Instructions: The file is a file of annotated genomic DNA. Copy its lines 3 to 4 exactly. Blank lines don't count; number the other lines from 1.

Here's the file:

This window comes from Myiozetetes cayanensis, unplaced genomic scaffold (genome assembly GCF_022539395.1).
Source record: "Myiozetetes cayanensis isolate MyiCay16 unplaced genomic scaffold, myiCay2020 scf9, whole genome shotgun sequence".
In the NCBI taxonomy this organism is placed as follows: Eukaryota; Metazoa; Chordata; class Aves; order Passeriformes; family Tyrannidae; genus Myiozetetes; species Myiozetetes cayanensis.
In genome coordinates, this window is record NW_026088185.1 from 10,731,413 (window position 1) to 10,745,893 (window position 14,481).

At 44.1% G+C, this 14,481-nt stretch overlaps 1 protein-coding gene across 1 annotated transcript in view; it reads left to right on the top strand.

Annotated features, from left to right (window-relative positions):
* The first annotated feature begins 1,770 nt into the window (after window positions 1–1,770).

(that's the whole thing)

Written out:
In the NCBI taxonomy this organism is placed as follows: Eukaryota; Metazoa; Chordata; class Aves; order Passeriformes; family Tyrannidae; genus Myiozetetes; species Myiozetetes cayanensis.
In genome coordinates, this window is record NW_026088185.1 from 10,731,413 (window position 1) to 10,745,893 (window position 14,481).